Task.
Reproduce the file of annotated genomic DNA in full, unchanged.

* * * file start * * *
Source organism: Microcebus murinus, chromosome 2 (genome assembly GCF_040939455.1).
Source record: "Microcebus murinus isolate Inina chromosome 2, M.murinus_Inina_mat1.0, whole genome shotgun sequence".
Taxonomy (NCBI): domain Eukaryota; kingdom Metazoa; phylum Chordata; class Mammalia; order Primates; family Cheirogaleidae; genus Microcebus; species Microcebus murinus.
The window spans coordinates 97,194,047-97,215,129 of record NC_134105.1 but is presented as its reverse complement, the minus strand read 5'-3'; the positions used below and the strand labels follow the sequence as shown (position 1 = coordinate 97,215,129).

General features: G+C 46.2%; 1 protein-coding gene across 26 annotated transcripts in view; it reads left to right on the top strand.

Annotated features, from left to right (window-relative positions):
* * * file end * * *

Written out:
Source organism: Microcebus murinus, chromosome 2 (genome assembly GCF_040939455.1).
Source record: "Microcebus murinus isolate Inina chromosome 2, M.murinus_Inina_mat1.0, whole genome shotgun sequence".
Taxonomy (NCBI): domain Eukaryota; kingdom Metazoa; phylum Chordata; class Mammalia; order Primates; family Cheirogaleidae; genus Microcebus; species Microcebus murinus.
The window spans coordinates 97,194,047-97,215,129 of record NC_134105.1 but is presented as its reverse complement, the minus strand read 5'-3'; the positions used below and the strand labels follow the sequence as shown (position 1 = coordinate 97,215,129).

General features: G+C 46.2%; 1 protein-coding gene across 26 annotated transcripts in view; it reads left to right on the top strand.

Annotated features, from left to right (window-relative positions):